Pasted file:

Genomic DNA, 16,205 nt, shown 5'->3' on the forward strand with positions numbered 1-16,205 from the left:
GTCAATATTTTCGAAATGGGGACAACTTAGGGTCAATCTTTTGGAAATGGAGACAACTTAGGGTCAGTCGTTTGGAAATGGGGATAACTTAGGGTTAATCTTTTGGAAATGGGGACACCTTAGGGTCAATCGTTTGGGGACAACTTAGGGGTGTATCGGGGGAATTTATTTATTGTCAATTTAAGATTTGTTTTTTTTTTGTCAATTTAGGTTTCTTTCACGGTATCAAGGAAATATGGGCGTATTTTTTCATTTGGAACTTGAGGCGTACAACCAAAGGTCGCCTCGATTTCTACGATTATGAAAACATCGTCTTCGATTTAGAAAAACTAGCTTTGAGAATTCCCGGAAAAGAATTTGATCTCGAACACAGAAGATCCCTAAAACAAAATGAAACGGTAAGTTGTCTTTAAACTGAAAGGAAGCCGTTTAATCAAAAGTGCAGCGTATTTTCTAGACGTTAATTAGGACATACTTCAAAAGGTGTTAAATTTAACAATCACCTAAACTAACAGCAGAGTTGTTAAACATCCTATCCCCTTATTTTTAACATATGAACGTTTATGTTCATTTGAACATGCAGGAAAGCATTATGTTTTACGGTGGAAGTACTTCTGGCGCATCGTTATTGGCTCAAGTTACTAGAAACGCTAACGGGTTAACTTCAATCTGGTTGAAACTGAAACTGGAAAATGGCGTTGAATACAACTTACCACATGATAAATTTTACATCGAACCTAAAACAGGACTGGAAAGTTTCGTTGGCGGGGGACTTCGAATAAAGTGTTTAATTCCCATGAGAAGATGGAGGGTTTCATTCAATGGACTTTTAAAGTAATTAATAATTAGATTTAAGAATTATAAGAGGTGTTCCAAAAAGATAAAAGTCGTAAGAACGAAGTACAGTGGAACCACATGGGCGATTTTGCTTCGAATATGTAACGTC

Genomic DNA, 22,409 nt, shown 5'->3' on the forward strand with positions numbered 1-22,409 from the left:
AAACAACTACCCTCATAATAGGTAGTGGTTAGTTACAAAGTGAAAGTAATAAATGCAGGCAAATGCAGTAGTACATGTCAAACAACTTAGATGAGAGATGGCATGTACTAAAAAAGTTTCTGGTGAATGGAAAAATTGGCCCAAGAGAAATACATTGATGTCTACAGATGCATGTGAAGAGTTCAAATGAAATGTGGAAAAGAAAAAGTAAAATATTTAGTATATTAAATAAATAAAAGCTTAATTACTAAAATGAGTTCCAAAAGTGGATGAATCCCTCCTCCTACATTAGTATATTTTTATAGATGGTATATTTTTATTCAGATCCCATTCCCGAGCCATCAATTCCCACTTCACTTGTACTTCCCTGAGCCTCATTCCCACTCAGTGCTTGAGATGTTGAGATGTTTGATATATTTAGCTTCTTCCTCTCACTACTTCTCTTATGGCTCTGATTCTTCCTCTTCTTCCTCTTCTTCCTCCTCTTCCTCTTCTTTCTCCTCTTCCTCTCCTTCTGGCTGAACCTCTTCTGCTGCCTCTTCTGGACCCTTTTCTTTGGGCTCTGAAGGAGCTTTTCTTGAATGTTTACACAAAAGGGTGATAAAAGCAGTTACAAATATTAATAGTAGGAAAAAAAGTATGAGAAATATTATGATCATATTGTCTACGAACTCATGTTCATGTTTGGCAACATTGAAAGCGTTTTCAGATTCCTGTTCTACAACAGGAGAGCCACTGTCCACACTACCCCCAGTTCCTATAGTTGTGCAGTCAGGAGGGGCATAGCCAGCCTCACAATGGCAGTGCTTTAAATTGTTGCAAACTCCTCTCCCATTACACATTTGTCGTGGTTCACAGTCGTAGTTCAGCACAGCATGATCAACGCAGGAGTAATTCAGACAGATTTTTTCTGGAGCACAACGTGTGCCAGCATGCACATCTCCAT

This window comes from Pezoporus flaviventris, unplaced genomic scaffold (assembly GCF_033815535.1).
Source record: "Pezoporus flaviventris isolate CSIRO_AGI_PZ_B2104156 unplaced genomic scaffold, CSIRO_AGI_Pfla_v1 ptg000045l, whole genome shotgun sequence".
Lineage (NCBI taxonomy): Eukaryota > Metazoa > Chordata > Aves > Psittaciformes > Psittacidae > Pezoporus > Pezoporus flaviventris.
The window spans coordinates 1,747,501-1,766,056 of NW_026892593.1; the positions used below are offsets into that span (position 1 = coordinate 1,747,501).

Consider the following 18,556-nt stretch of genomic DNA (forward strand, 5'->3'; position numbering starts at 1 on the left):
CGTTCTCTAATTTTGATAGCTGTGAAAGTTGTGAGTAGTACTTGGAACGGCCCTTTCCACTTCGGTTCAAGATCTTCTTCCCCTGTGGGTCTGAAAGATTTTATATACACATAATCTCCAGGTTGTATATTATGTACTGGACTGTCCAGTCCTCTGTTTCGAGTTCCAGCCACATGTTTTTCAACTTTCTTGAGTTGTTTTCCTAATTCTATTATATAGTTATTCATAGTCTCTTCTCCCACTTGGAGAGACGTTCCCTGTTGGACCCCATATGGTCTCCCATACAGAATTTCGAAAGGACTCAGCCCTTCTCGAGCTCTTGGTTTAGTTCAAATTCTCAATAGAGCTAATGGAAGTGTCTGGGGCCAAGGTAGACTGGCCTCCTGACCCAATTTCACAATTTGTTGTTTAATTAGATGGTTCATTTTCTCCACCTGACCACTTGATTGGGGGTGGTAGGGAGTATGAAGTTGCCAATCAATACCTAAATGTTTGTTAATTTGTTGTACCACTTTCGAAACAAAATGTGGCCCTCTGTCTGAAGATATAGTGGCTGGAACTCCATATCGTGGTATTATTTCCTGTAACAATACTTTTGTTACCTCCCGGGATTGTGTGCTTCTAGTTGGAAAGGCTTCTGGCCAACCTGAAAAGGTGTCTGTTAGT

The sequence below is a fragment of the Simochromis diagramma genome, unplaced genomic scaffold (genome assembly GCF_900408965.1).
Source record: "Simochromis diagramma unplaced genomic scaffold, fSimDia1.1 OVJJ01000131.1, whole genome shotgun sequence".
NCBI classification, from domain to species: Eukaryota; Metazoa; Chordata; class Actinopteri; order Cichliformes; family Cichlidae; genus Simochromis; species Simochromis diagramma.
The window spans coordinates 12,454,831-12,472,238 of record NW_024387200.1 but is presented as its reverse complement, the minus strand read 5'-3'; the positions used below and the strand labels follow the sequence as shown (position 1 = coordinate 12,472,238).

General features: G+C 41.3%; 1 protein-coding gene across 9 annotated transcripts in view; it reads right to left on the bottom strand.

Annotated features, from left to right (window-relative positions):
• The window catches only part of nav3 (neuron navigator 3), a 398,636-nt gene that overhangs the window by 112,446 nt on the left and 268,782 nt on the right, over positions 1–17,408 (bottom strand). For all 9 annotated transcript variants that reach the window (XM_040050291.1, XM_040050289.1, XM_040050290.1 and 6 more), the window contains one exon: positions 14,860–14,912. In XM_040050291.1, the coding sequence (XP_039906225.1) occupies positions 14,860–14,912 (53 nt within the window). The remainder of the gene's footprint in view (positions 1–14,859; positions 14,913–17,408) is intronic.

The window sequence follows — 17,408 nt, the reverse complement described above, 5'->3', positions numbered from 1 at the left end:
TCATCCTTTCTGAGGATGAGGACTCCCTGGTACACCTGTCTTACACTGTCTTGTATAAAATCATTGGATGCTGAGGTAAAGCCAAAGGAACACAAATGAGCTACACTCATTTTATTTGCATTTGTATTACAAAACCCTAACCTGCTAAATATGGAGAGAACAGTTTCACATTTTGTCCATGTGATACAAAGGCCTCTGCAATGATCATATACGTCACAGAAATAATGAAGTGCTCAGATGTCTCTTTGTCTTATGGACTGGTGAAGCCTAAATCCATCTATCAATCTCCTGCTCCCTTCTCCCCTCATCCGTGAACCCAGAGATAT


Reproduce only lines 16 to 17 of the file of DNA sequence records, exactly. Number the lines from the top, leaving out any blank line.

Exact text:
Annotated features, from left to right (window-relative positions):
• The window catches only part of nav3 (neuron navigator 3), a 398,636-nt gene that overhangs the window by 112,446 nt on the left and 268,782 nt on the right, over positions 1–17,408 (bottom strand). For all 9 annotated transcript variants that reach the window (XM_040050291.1, XM_040050289.1, XM_040050290.1 and 6 more), the window contains one exon: positions 14,860–14,912. In XM_040050291.1, the coding sequence (XP_039906225.1) occupies positions 14,860–14,912 (53 nt within the window). The remainder of the gene's footprint in view (positions 1–14,859; positions 14,913–17,408) is intronic.